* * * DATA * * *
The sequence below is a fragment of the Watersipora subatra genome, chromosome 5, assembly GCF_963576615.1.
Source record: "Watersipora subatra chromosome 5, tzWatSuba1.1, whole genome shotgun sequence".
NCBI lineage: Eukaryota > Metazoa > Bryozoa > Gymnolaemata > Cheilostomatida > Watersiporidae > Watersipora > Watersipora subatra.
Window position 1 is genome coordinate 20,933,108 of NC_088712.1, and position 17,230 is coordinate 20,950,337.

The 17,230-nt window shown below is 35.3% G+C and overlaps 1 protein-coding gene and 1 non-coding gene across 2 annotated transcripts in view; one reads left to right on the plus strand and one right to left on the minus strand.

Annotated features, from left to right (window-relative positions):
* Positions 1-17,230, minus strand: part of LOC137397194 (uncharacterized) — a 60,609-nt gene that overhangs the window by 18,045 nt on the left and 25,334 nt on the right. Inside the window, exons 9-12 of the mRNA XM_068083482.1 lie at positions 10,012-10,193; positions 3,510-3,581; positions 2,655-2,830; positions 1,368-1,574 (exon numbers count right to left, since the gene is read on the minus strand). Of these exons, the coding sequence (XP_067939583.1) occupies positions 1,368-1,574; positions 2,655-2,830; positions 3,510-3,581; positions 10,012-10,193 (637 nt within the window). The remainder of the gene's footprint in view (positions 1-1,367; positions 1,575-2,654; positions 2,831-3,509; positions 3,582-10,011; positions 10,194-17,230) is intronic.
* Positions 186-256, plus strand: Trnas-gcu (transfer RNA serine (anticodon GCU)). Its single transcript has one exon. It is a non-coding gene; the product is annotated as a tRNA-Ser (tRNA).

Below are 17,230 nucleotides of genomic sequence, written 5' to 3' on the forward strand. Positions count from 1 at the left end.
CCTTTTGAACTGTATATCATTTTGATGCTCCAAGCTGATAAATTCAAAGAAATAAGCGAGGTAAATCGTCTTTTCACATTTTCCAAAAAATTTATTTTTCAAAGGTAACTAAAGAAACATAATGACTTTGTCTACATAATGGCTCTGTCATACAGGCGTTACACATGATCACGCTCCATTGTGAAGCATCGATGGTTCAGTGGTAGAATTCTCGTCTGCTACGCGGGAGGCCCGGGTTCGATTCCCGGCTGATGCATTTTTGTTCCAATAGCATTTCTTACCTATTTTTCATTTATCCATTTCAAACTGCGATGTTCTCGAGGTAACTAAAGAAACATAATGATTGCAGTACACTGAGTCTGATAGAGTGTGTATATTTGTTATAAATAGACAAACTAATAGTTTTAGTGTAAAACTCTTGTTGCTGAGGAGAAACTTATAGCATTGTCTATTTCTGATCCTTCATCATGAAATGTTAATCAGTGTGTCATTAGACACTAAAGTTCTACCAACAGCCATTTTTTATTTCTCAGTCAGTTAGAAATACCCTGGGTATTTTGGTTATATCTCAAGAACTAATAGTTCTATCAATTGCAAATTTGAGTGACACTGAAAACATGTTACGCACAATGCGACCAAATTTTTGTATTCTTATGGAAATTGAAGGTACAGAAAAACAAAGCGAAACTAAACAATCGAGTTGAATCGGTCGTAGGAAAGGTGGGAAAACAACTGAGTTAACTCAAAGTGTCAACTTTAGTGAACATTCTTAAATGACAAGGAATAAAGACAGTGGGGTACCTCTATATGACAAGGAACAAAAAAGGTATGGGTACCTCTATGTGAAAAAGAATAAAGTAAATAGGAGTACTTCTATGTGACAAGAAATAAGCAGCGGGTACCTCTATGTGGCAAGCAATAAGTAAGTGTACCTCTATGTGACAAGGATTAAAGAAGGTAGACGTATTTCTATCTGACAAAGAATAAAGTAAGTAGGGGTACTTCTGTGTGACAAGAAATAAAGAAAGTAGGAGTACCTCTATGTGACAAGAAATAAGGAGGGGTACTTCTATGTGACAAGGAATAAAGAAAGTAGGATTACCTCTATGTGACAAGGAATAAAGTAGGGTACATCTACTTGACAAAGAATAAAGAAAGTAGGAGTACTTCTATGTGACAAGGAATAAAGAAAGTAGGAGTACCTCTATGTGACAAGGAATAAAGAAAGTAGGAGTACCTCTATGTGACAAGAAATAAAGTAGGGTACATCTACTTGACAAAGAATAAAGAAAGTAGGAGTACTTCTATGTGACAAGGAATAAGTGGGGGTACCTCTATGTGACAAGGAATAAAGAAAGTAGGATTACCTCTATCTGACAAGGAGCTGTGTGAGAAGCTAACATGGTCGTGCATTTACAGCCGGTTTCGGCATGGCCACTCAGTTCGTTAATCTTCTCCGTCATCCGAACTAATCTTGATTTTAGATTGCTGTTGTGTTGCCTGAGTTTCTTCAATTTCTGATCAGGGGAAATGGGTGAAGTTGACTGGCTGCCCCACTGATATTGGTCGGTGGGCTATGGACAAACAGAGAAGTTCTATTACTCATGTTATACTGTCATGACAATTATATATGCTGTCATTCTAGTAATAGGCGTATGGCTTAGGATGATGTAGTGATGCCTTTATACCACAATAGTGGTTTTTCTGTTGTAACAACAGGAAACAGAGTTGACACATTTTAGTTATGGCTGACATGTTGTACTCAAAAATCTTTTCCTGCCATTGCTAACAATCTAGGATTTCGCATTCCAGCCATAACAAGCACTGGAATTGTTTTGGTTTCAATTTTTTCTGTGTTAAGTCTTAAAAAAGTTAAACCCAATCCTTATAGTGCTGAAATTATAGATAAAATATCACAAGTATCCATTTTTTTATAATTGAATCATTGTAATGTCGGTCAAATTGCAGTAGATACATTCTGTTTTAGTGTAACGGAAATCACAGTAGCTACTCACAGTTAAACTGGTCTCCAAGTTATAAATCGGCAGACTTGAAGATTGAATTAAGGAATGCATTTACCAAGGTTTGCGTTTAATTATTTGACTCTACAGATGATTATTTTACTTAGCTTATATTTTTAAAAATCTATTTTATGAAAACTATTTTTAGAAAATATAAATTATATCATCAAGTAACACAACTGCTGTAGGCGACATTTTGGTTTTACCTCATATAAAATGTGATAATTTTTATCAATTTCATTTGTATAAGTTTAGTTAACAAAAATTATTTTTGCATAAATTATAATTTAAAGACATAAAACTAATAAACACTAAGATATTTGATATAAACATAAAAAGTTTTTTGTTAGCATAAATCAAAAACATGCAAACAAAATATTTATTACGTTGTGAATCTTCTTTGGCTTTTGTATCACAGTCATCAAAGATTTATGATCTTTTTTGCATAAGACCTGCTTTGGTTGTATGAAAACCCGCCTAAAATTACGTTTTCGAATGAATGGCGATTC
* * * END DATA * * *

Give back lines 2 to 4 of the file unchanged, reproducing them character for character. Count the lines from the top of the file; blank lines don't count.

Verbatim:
Source record: "Watersipora subatra chromosome 5, tzWatSuba1.1, whole genome shotgun sequence".
NCBI lineage: Eukaryota > Metazoa > Bryozoa > Gymnolaemata > Cheilostomatida > Watersiporidae > Watersipora > Watersipora subatra.
Window position 1 is genome coordinate 20,933,108 of NC_088712.1, and position 17,230 is coordinate 20,950,337.